MY loving Friends, and true Romish Catho­lickes, all yee that are here assembled vpon defire to heare me your good and true teacher, admitted by our most holiest, worthiest Father the Pope of Rome, Gods Lieutenant vpon the earth, by whose authority is given vnto me power to ex­ercise this holy, high and worthy office, because I haue heard and vnderstood (by our good and faithfull brothers the Clergy) and I see also with heavie and sorrowfull eyes, how that yet every day more and more doe increase your mutinies and alterations, and in stead of giving one to an other a good and couragious heart and minde, to withstand the violence of the heretickes) you are in great amazement and feare, though not without great perill and danger, because that since the be­ginning[Page 13]of this tedious siege, there are in the town already deceased so many thousand soules: But yee (O true good Romish Catholickes) should thinke at all times how happy such men are, which in this so holy place (during this siege) are decea­sed, yea I know and assure you that the same, and all those which yet may die, after they haue beene a little while in Purgatory, shall bee released, and bee Children of the eternall and everlasting life; I speake of them, which dyed with a good and holy conscience in the olde Romish Catholicke faith. My loving Burgers, and true men of warre, yee which are yet aliue, sight now manfully for the Mother of God, and the holy Church, and doe constantly beleeue that by Gods grace they will not suffer the destruction of their people, by the vnfaithfull heretickes the Geuses: Take a new cou­rage, it may be it is but a short time that we shall be oppressed, which you may beleeue the rather, be­cause the winter is drawing neere, and they can not stay any longer in the field, for the great misery which they shall endure. Let this bee the onely aime for your eyes, That yee (good peo­ple) doe know, that all the Saints in heaven, to wit, Mary Queene of the heavens, and also all the loving Apostles, still doe pray for vs vnto the Fa­ther; yea not onely for vs which are yet living, but also for such which (during this fiege) are dead: what a great comfort, what a great glorie is this for you to heare, That those of your kin­dred, either Father, or Mother, Brother, or Sister, Vncle, or Aunt, Cozen, or Neece, are gone to such[Page 14]a glorious and worthy voyage. Good people, if you did but know, in how great and vaspeakable a felicity and ioy they are now in with all the Saints of God, I assure you ye should not seare death, but should present your selues vpon the walles, and runne in despite against your Enemies, that the sooner ye might come into such a blessednesse and happinesse. All what I say here, (my good Ca­tholickes) ye may well belecue it, yea I will pawne my life therefore) where be now the Geuses, haue they such teachers, would or could they assure their people? I warrant you they will not, they will not, they haue not the power as we haue, to forgiue the sinnes and the sinners: They haue not a Pope sitting vpon Peters Apostolicall chaire as wee haue, from vvhence should come the povver vnto them; they haue no Cardinals, no Prelates, no Bishops, no Priests, no Purgatorie, no Saints, no miracles: Also they doe denie the fiue Sacra­ments, the Confirmation, the Priesthood, the Marriage, the Auricular Confession, the extreme vnction: They denie also the adoration of the Saints, and will not suffer their pictures in their Churches to be as bookes of remembrance: they doe no Pilgrimages, no Invocation of Saints, &c. I could rehearse an hundred things more that they yet doe denie, but the time vvill not permit it, though I most tell you this, they dare stoutly de­ny, that our most holiest, vvorthiest Father, the Pope of Rome hath not povver to forgiue sinnes: vvherefore doth then the holy Apostle Masthew vvrite in his eighteenth Chapter, Verily[Page 15]I say vnto you, whatsoeuer ye shall bind on earth, shall be bound in heauen, and whatso­euer ye shall loose on earth, shall be loosed in heauen. These are the words of Christ, who dare deny them? and because it is knowne to all the holy Romish Catholickes, what power our most holiest, worthiest Father and Pope of Rome hath, who is admitted of the most Highest as a Lieutenant on earth ouer men, at present sit­ting vpon the holy Romish Seate of the Apostle Peter, hauing full power, when it pleaseth his Ho­linesse, to put in, and out of banne and paine, all Kings, Dukes, Princes, Counts, also all Spirituall and Temporall persons: yea he hath power of the most Highest, if any body doth of­fend and resist against our holy Mother the Ro­mish Church, to pursue, proceede, and prose­cute against the same with power and sorces, and seeke to destroy these Heretickes and Secta­ries: our most holiest Father the Pope of Rome, will presently breake their attemps, intents, and desines: also bring their Leager to nothing, and vs oppressed Catholickes he will release and de­liuet, chiefly this our holy Towne of S'Herto­genbosh, which was neuer taken nor inhabited by the Heretickes, albeit this towne hath suf­fered seuerall hard sieges, but neuer so fast round about as it is now, though it seemes vn­possible for vs to be relieued, and because the Heretickes (the Geuses) haue vnexpectedly[Page 16]taken the strong towne of Wesell, which Count Henry vanden Berg might and could well haue helped, therefore wee feare that our most holiest Father can but little helpe vs in this our vttermost need.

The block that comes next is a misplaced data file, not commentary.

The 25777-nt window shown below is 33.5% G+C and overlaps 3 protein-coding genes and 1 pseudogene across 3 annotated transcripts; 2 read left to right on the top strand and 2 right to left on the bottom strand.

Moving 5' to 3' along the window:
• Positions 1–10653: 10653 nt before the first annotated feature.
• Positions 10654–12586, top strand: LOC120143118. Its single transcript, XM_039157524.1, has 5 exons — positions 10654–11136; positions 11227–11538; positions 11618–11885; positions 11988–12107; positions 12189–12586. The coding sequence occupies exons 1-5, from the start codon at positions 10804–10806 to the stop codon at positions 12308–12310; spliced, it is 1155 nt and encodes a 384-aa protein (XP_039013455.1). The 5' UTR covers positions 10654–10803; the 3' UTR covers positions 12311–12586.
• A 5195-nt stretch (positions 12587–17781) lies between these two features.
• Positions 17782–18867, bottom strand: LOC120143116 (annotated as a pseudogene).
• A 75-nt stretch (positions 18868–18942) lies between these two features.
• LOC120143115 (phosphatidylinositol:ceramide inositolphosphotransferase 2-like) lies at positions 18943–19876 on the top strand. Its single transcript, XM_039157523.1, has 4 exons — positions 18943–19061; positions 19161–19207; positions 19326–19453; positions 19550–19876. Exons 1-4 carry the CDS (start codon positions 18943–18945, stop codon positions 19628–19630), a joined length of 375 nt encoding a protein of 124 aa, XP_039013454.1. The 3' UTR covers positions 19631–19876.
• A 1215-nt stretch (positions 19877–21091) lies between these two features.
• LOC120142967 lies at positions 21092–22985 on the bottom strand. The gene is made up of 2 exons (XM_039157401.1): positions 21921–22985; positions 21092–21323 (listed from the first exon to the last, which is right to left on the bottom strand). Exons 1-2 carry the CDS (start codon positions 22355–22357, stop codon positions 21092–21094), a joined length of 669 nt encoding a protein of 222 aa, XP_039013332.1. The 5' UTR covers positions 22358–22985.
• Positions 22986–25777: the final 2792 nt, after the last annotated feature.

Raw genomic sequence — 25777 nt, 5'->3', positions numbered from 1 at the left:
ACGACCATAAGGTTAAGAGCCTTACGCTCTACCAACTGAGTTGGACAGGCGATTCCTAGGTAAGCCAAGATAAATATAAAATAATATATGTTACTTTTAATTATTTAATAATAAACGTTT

O my good true Catholickes, all which are here assembled, let my words enter into your eares, and remember them well in your hearts, because wee are now all hopeles to be relieued from without, so will I according to my power comfort you, whereby yee may get againe a good courage. Good people, remember how in times past the Cittie Bethulia was be­sieged, and almost famished by Holofernes, so that there was no hope of reliefe for them to expect, yet by the desine of a woman to wit, Iudith, is Holefernes put to death, his Lea­ger destroyed, and the towne relieued: this was not onely by Iudith, but by the prayers and fasting, which they within (during the siege) vncessantly continued, and confessed publikely their great sinnes, and offences, which they had done before.